Doctor of Philosophy (PhD)
Spiritual Care and Counselling
Martin Luther University College
Dr. Kris Lund
advisor of the dissertation
Key Words: religion, spirituality, sacred, intervention, spiritual intervention, soul
Over the past twenty years, spirituality and religion have gained increased attention in the field of psychotherapy. In the research of psychotherapy, psychology, and social work, there is recognition that spirituality and religion can contribute to positive outcomes when people are faced with various challenges and distresses in life.
The main challenges are tied into determining how to move the research beyond the fact that spirituality has importance in psychotherapy to exploring how spirituality is integrated in psychotherapy. There are numerous questions to explore regarding the application of spirituality into psychotherapy. What is a spiritual intervention and how is it integrated into a theory of psychotherapy? How can a therapist use spirituality as a resource in therapy? Can any therapist, regardless of his/her personal beliefs and values, integrate spirituality into his/her clinical practice? Does a therapist’s perceptions and definition of spirituality determine his/her hesitancy to incorporate spirituality into therapy? These questions led me to the following research question: What is a therapist’s experience of integrating spirituality in the context of a client’s cognitive, emotional, or behavioural challenges and distresses in life?
This qualitative, phenomenological study investigates the meaning and essence of fifteen therapists’ experiences of integrating spirituality into psychotherapy.
This research takes place in a Canadian context where statistically, the demographic landscape reflects a spirituality that is moving towards a non–theistic perspective rather than a theistic–orientated worldview. Statistically, the Canadian landscape is less on common religious worldviews with more of an emphasis on spirituality. The Pew Research Center’s (2019) most recent survey in Canada, conducted in 2018, suggested a declining share of Canadians identify as Christian while an increasing share say they have no religion. The Angus Reid Institute (2017) identified the non-believers at 19% of the total population; spiritually uncertain 30%; the privately faithful 30% and 21% religiously committed. Secondly, in the Canadian context, the term spiritual care is associated with psychotherapy more so then the term pastoral counseling.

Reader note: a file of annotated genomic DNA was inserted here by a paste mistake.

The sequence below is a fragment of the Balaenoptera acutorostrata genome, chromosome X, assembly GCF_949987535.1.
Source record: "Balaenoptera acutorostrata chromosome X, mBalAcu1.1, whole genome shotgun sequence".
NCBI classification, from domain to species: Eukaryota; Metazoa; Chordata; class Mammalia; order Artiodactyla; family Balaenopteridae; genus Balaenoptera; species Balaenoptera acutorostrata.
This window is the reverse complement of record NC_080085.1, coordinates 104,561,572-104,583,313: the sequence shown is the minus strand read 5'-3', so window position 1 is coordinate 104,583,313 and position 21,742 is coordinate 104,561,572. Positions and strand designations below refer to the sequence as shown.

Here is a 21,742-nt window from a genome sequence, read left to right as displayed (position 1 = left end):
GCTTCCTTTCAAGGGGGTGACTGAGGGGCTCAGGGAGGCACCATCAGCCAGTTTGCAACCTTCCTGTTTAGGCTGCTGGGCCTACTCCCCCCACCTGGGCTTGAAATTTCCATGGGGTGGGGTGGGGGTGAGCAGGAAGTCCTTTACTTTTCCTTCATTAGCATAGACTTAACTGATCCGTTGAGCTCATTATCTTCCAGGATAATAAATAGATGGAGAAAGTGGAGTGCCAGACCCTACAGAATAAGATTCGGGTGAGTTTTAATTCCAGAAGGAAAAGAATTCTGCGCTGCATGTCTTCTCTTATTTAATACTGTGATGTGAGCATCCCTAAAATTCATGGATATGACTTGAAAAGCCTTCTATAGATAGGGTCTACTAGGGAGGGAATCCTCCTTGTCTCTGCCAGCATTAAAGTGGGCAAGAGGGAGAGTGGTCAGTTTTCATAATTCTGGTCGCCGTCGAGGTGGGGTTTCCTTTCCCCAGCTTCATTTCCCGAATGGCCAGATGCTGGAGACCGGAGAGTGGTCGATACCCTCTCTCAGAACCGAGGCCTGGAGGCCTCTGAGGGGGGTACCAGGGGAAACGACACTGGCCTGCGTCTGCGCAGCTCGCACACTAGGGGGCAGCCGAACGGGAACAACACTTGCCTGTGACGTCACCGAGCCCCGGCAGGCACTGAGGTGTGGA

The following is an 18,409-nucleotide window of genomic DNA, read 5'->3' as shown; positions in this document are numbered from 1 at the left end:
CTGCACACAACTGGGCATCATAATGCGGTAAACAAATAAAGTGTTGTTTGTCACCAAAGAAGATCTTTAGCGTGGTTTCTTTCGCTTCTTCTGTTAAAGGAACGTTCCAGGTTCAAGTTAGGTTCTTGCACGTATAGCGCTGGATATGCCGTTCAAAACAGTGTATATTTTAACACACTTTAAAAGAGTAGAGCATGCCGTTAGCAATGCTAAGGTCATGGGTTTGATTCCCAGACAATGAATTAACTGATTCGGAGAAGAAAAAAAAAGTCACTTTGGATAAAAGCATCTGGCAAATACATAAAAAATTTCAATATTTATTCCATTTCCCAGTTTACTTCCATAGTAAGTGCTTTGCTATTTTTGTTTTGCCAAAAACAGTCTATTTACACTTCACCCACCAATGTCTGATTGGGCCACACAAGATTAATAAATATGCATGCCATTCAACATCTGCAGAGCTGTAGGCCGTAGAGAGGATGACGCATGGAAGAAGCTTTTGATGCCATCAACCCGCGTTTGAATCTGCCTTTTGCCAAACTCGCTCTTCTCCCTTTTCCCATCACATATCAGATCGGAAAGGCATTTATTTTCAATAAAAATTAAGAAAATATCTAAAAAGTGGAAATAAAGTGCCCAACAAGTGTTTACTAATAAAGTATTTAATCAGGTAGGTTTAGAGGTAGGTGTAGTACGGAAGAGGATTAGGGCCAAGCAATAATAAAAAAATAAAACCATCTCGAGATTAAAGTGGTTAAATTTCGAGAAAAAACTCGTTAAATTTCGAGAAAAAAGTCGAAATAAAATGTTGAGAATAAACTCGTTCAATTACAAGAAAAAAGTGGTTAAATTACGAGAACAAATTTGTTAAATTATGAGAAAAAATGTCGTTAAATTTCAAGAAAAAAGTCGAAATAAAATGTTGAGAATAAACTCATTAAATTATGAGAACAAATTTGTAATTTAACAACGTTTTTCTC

The data analysis is guided by a phenomenological, heuristic method, which will explore the lived experiences of therapists who practice a spiritually integrated approach to psychotherapy. The implications for practice will be addressed.
Rieck, Tim, "Exploring Spiritually Integrated Psychotherapy In Clinical Practice" (2021). Theses and Dissertations (Comprehensive). 2356.